For example – One of the signs of ‘good’ liposuction (and good preparation) is the color of the fat removed.  Ideally, it should be golden or light pink in color.  Over-aggressive liposuction or poorly prepped liposuction results in more bleeding.  As I watched fat being removed – the fat remained golden-yellow in the suction tubing, and even at the conclusion of the procedure, the accumulated suction canister contents remained just slightly tinged pink.

Results were cosmetically pleasing in both cases with minimal trauma to the patients***- but there will be more details forthcoming in the free book (since the post is becoming pretty long, and may be more detail than casual readers would like.)  I’ll have more information about the doctors, including the anesthesiologists, the clinics and the procedures themselves..

I did want to post some specifics – especially in this case, as the patient told me that her/his parent is a retired physician and had concerns about surgical conditions.

Mom, Dad – you don’t have to worry – Dr. Ramirez runs an excellent OR. Even in the tiny Bellus clinic, there is a full crash cart, a defibrillator and an emergency intubation cart – just in case.

**Given what I know about Dr. Ramirez, I am pretty confident – that if I wanted – I’d be there right now, and every day for a month, or until I said, “stop”..  That’s the kind of person Dr. Ramirez is.

*** In some liposuction cases – the patients appear as if they have been beaten (extensive bruising) due to the amount of trauma and force used during the procedure.

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It sounds awful to say but it’s a good thing my husband has been out-of-town this week – after all, considering my week in the operating room, he wouldn’t have seen much of me anyway!  But it always drives him a little crazy to see me racing from interviews to operating rooms – stumbling home late, with aching legs and a rumbling tummy, only to climb out of bed and the crack of dawn just to do it again.. then worry that I somehow won’t have time to write it all down – and round and round..  (That being said – he is phenomenal about understanding this driving motivation I have to interview, and to write – even when I’m not quite sure I understand myself.)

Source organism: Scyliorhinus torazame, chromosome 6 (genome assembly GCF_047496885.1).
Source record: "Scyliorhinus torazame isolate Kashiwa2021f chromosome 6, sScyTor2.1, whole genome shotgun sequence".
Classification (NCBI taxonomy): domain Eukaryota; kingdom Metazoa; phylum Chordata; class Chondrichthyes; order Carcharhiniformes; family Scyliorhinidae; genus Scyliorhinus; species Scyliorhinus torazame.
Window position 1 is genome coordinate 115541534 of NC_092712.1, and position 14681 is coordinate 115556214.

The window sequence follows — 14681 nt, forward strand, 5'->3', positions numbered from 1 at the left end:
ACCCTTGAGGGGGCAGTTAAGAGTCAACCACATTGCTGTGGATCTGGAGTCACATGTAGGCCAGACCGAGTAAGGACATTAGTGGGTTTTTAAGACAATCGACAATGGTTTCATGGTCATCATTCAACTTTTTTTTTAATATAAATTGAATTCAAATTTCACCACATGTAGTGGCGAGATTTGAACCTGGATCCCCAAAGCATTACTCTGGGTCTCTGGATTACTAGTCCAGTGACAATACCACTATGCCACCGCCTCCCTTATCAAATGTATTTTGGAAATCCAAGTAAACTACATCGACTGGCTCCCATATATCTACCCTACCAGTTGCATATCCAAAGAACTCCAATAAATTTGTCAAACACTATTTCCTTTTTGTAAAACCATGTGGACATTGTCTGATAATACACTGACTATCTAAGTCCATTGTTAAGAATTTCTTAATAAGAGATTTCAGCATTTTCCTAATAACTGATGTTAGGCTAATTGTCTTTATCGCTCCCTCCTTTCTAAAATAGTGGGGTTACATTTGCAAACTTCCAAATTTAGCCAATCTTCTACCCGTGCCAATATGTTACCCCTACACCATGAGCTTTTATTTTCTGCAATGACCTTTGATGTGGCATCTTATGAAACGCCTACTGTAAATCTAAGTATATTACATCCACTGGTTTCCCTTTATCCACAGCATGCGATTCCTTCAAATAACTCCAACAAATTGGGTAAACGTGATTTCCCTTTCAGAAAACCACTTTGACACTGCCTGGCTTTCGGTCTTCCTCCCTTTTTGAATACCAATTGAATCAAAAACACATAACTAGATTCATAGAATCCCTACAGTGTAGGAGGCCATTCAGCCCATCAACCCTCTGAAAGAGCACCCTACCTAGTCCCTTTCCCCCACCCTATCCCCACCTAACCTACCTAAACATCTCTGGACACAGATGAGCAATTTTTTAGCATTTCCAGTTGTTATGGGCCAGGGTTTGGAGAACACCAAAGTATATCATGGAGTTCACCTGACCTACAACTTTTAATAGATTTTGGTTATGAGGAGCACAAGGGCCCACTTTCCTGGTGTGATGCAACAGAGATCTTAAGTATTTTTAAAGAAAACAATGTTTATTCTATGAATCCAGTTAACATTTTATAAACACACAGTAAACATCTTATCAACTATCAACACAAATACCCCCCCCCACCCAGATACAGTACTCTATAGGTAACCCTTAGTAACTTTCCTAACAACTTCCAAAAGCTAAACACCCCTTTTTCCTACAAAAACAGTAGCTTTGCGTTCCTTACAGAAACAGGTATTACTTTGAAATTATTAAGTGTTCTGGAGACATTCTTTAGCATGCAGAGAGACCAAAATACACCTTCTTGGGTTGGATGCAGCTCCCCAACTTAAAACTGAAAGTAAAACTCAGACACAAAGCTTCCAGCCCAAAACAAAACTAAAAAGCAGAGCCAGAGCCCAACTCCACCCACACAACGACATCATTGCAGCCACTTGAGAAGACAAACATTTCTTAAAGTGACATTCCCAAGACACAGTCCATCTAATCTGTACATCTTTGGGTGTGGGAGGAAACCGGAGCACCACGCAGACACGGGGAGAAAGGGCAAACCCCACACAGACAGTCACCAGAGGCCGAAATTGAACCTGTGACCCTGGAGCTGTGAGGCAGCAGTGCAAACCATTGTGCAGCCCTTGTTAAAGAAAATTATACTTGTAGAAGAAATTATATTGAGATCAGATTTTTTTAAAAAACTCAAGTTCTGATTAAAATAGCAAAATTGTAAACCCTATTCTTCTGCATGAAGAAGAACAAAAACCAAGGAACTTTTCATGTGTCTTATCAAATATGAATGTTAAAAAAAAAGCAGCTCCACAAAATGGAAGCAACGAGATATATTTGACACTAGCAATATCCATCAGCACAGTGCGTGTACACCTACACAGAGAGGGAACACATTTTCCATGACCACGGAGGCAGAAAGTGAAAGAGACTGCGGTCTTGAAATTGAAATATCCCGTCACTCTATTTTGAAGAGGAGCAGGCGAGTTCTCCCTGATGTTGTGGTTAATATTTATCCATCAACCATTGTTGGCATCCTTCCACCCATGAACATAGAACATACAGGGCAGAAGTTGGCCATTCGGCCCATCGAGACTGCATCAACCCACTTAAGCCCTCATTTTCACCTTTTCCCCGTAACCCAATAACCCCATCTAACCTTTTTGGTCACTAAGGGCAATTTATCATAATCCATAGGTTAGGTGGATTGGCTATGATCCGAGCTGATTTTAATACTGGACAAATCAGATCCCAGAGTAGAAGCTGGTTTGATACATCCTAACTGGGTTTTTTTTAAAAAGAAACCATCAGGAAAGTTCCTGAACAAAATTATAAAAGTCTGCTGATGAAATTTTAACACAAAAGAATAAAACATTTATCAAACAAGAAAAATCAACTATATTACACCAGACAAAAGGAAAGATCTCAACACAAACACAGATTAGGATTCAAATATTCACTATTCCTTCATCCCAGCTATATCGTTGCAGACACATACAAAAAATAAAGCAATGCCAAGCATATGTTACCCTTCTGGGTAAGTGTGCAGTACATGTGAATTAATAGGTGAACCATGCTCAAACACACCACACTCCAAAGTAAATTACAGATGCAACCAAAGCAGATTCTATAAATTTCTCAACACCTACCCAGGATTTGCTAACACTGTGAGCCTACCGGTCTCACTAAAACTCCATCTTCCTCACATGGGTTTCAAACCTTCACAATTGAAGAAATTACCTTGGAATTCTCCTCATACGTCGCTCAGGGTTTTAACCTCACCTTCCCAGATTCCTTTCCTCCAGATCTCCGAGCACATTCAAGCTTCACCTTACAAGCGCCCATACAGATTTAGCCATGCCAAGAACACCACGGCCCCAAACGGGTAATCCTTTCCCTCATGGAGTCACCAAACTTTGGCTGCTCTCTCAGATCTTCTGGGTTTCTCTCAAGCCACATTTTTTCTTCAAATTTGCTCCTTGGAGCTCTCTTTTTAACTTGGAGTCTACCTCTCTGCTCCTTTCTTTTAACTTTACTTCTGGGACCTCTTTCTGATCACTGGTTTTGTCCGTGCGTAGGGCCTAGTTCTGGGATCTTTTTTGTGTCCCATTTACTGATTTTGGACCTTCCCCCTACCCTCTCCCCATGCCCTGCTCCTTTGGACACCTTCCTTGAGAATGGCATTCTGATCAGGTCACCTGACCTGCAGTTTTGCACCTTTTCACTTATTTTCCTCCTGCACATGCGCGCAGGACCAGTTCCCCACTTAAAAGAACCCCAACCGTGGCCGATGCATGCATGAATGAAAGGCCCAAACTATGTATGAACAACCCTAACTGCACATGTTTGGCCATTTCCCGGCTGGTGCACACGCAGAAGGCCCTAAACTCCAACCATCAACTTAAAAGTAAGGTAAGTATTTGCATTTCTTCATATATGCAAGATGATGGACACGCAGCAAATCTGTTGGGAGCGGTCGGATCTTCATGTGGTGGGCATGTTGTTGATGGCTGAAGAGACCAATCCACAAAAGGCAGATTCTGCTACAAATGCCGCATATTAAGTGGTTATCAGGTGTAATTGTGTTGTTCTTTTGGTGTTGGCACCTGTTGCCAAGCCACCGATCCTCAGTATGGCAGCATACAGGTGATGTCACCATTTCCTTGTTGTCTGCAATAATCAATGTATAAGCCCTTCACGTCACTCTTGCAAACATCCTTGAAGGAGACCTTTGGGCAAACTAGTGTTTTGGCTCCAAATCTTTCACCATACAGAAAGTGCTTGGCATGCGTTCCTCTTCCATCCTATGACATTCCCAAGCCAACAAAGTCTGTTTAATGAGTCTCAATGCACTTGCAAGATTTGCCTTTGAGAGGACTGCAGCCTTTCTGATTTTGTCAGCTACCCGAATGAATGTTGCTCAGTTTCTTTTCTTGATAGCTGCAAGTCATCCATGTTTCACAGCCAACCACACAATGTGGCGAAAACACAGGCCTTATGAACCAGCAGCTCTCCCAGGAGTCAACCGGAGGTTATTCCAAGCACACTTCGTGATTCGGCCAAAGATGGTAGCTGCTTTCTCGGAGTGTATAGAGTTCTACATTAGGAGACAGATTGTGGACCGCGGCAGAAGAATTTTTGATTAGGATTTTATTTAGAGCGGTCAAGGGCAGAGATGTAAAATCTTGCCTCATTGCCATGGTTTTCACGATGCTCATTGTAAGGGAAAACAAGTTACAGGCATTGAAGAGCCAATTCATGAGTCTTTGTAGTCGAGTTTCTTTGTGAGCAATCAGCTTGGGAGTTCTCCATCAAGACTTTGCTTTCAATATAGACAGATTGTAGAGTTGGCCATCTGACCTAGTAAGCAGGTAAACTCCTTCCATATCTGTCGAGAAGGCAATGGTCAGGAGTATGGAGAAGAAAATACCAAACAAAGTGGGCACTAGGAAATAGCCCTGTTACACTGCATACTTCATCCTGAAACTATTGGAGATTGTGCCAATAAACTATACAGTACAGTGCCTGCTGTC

So he wouldn’t have complained about my whirlwind tours of the operating rooms this week – or the long days of back-to-back surgery but I would have felt bad about not seeing him all the same..

Instead with my husband thousands of miles away, I hear him smiling in the phone, laughing at my exploits, though I sometimes picture the wrinkle he gets in his brow when he thinks I’m not eating right, or getting enough sleep.. He currently serves as my remote editor for my articles at Examiner.com – calling to give feedback before submission.  He’ll be home soon – and he’ll be patient with me, as always.

Dr. Victor Ramirez, plastic surgeon